Gorsuch’s own faith is not at issue here. At a Supreme Court confirmation hearing, we should not be talking about the beliefs a nominee may hold in his heart. Instead, we need to focus on whether his accommodation of the beliefs of others overmasters not just scientific fact and neutral civil rights laws, but also the interests and values of people of different faiths and those who reject religion altogether.

Lithwick claims that because the arguments from Christians fly in the face of scientific fact there concerns should be ignored.  The idea that religious practices should only be allowed when they can be provable through science is terrifying.  Not only does this dismiss the major component of most religions, faith, but it also spits in the face of the first amendment.  There is no asterisk that says freedom but only for those who can use the scientific method to prove it.

This is what Gorsuch is going to be facing from the grandstanding Democrats.  The good news for Republicans is Gorsuch can circles around them intellectually without even breaking a sweat.  Should be a fun confirmation process.

The second big story of the day features a lot of familiar faces and names.  Russia, Comey, and Trump.  FBI Director James Comey testifies in front of the House Intelligence Committee today on Russia’s attempt to influence the 2016 election and, of course, wiretapping…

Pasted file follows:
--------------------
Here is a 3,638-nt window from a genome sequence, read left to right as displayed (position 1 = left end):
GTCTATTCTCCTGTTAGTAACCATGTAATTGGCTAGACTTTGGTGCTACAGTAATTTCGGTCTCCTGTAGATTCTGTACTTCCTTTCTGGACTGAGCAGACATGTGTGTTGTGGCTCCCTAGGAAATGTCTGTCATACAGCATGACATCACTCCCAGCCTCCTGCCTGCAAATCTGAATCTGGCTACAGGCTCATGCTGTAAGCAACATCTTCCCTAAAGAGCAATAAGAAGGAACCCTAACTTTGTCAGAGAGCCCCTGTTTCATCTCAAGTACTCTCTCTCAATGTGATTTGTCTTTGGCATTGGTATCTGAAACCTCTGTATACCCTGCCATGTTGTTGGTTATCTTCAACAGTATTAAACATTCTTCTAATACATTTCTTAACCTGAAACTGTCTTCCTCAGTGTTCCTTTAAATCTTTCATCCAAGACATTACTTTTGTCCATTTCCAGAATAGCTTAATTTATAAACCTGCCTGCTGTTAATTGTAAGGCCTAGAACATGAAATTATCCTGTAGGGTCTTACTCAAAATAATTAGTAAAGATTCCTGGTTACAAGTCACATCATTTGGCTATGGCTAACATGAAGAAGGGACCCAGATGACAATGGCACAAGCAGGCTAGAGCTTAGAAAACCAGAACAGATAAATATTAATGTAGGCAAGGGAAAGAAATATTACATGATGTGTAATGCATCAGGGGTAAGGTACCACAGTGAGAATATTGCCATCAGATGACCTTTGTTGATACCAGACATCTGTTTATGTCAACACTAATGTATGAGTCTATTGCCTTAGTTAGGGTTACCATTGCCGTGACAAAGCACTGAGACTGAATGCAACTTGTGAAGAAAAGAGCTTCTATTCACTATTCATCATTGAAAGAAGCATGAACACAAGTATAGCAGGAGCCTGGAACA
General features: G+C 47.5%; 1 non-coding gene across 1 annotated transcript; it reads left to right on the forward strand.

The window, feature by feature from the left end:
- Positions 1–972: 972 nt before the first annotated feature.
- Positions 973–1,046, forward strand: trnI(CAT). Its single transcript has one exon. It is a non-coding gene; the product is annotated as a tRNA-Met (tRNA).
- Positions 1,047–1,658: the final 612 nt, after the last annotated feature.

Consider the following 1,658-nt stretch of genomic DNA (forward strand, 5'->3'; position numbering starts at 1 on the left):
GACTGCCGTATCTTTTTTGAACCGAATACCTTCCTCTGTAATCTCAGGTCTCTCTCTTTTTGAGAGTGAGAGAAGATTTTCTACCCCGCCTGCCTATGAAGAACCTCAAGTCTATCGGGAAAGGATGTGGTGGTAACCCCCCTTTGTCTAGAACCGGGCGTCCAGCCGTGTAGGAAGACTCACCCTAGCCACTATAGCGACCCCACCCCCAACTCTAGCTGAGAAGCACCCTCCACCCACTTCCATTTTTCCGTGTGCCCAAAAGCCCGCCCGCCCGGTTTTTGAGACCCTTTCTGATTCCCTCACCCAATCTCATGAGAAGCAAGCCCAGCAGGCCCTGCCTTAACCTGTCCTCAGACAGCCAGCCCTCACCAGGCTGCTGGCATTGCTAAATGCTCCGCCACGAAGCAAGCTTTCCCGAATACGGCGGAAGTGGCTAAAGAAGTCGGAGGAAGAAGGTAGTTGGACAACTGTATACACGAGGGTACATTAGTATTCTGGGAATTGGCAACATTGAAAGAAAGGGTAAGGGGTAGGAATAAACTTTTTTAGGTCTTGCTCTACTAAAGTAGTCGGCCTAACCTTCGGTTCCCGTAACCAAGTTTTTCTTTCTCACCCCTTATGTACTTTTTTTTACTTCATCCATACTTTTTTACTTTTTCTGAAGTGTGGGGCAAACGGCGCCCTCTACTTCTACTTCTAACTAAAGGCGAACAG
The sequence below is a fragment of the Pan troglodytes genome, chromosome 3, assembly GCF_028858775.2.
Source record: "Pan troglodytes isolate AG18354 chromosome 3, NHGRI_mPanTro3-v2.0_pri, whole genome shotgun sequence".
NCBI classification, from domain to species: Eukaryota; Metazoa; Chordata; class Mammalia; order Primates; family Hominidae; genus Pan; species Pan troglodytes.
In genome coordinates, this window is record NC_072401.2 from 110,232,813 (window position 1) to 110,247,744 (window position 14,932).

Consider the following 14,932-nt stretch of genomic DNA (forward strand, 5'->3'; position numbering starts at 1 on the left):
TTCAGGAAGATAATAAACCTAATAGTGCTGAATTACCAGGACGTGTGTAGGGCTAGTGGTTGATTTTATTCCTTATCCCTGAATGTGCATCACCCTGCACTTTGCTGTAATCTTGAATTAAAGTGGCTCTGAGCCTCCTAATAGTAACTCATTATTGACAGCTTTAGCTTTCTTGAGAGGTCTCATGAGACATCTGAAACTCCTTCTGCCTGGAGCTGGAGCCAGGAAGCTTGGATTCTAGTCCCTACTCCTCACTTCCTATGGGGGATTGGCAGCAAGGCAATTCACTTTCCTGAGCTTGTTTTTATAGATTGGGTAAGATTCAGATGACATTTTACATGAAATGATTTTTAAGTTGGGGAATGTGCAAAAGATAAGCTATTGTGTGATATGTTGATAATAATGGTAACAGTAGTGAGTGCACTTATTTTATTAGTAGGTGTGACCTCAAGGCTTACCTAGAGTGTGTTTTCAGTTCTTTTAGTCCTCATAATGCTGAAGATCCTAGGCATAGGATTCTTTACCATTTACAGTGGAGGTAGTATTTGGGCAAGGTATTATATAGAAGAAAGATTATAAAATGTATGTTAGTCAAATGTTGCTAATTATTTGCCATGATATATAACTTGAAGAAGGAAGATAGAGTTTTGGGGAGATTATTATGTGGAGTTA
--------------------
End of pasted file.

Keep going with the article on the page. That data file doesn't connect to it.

FBI Director James Comey is set to testify Monday before a House committee investigating Russian activities during the 2016 presidential election, amid expectations he’ll provide long-awaited answers and evidence on that issue and whether President Trump was indeed wiretapped.

The Justice Department on Friday gave the House intelligence committee requested information about Trump’s claim of being wiretapped during the presidential election.

However, California Republican Rep. Devin Nunes, the committee chairman, won’t say what was received.

Comey is going to be facing a pretty hostile Congress as both sides have a lot riding on his testimony.  The GOP would love to see the Russia controversy done once and for all.  I would even bet they would take a zero on the wiretap story as long as the Russia story died along with it.  The Democrats, on the other hand, want the exact opposite.  They very much want there to be something the Russia-Trump controversy mostly because they have spent the last 3 months beating the story to death.  The problem for the Democrats is if the Trump-Russia connection is true it is then probably also true someone wiretapped Trump Towers.  It is possible the Russia connection was not investigated enough before the election meaning you could get one without the other. However, based on how much President Obama seemed to hate Trump, that does not seem likely.

Today kicks off a hectic week.  We also have important ObamaCare repeal votes happening along with ongoing negotiations.  IT will be interesting to see which story the press picks up on.  Probably the one the democrats seem to be doing the best on.  ObamaCare repeal it is!